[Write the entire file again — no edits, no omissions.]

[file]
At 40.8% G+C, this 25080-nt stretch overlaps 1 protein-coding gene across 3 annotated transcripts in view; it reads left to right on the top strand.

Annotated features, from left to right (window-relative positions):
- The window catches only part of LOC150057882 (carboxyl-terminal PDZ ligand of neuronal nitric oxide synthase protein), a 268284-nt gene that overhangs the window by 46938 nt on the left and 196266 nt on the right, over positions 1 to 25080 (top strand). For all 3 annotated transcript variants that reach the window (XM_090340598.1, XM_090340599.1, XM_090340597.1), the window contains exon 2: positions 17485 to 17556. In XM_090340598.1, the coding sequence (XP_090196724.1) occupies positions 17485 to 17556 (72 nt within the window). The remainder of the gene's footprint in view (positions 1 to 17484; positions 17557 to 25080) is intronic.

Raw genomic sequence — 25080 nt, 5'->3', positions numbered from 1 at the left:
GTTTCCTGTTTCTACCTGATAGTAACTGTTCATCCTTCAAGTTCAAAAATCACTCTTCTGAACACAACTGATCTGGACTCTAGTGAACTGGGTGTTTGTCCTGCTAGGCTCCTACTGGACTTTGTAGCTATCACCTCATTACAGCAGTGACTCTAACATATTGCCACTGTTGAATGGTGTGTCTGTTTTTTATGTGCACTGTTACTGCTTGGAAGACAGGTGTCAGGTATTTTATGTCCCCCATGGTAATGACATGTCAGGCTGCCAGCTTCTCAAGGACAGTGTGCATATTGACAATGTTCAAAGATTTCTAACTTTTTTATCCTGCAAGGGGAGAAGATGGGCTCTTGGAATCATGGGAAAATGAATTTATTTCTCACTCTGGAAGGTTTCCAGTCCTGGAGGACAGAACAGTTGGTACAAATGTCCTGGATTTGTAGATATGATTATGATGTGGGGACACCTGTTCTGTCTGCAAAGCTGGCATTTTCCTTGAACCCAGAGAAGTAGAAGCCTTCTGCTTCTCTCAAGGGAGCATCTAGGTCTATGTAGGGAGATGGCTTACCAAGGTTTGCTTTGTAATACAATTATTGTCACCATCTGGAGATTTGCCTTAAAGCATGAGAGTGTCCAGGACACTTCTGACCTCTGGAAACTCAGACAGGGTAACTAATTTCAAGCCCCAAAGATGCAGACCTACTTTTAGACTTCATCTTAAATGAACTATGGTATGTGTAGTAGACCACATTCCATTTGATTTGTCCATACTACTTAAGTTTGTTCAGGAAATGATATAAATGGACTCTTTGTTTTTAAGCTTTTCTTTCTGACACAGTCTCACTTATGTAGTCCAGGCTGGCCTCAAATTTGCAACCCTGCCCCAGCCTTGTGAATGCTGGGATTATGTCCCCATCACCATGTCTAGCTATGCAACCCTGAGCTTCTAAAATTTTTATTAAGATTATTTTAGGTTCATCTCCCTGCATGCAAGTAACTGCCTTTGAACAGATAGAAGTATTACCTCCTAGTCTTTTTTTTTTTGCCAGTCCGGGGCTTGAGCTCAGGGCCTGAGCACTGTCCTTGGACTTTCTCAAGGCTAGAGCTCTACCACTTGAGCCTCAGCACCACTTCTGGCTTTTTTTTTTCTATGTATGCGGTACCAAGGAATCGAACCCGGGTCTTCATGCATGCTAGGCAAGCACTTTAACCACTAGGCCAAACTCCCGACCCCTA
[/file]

At 40.8% G+C, this 25080-nt stretch overlaps 1 protein-coding gene across 3 annotated transcripts in view; it reads left to right on the top strand.

Annotated features, from left to right (window-relative positions):
- The window catches only part of LOC150057882 (carboxyl-terminal PDZ ligand of neuronal nitric oxide synthase protein), a 268284-nt gene that overhangs the window by 46938 nt on the left and 196266 nt on the right, over positions 1 to 25080 (top strand). For all 3 annotated transcript variants that reach the window (XM_090340598.1, XM_090340599.1, XM_090340597.1), the window contains exon 2: positions 17485 to 17556. In XM_090340598.1, the coding sequence (XP_090196724.1) occupies positions 17485 to 17556 (72 nt within the window). The remainder of the gene's footprint in view (positions 1 to 17484; positions 17557 to 25080) is intronic.

Raw genomic sequence — 25080 nt, 5'->3', positions numbered from 1 at the left:
GTTTCCTGTTTCTACCTGATAGTAACTGTTCATCCTTCAAGTTCAAAAATCACTCTTCTGAACACAACTGATCTGGACTCTAGTGAACTGGGTGTTTGTCCTGCTAGGCTCCTACTGGACTTTGTAGCTATCACCTCATTACAGCAGTGACTCTAACATATTGCCACTGTTGAATGGTGTGTCTGTTTTTTATGTGCACTGTTACTGCTTGGAAGACAGGTGTCAGGTATTTTATGTCCCCCATGGTAATGACATGTCAGGCTGCCAGCTTCTCAAGGACAGTGTGCATATTGACAATGTTCAAAGATTTCTAACTTTTTTATCCTGCAAGGGGAGAAGATGGGCTCTTGGAATCATGGGAAAATGAATTTATTTCTCACTCTGGAAGGTTTCCAGTCCTGGAGGACAGAACAGTTGGTACAAATGTCCTGGATTTGTAGATATGATTATGATGTGGGGACACCTGTTCTGTCTGCAAAGCTGGCATTTTCCTTGAACCCAGAGAAGTAGAAGCCTTCTGCTTCTCTCAAGGGAGCATCTAGGTCTATGTAGGGAGATGGCTTACCAAGGTTTGCTTTGTAATACAATTATTGTCACCATCTGGAGATTTGCCTTAAAGCATGAGAGTGTCCAGGACACTTCTGACCTCTGGAAACTCAGACAGGGTAACTAATTTCAAGCCCCAAAGATGCAGACCTACTTTTAGACTTCATCTTAAATGAACTATGGTATGTGTAGTAGACCACATTCCATTTGATTTGTCCATACTACTTAAGTTTGTTCAGGAAATGATATAAATGGACTCTTTGTTTTTAAGCTTTTCTTTCTGACACAGTCTCACTTATGTAGTCCAGGCTGGCCTCAAATTTGCAACCCTGCCCCAGCCTTGTGAATGCTGGGATTATGTCCCCATCACCATGTCTAGCTATGCAACCCTGAGCTTCTAAAATTTTTATTAAGATTATTTTAGGTTCATCTCCCTGCATGCAAGTAACTGCCTTTGAACAGATAGAAGTATTACCTCCTAGTCTTTTTTTTTTTGCCAGTCCGGGGCTTGAGCTCAGGGCCTGAGCACTGTCCTTGGACTTTCTCAAGGCTAGAGCTCTACCACTTGAGCCTCAGCACCACTTCTGGCTTTTTTTTTTCTATGTATGCGGTACCAAGGAATCGAACCCGGGTCTTCATGCATGCTAGGCAAGCACTTTAACCACTAGGCCAAACTCCCGACCCCTA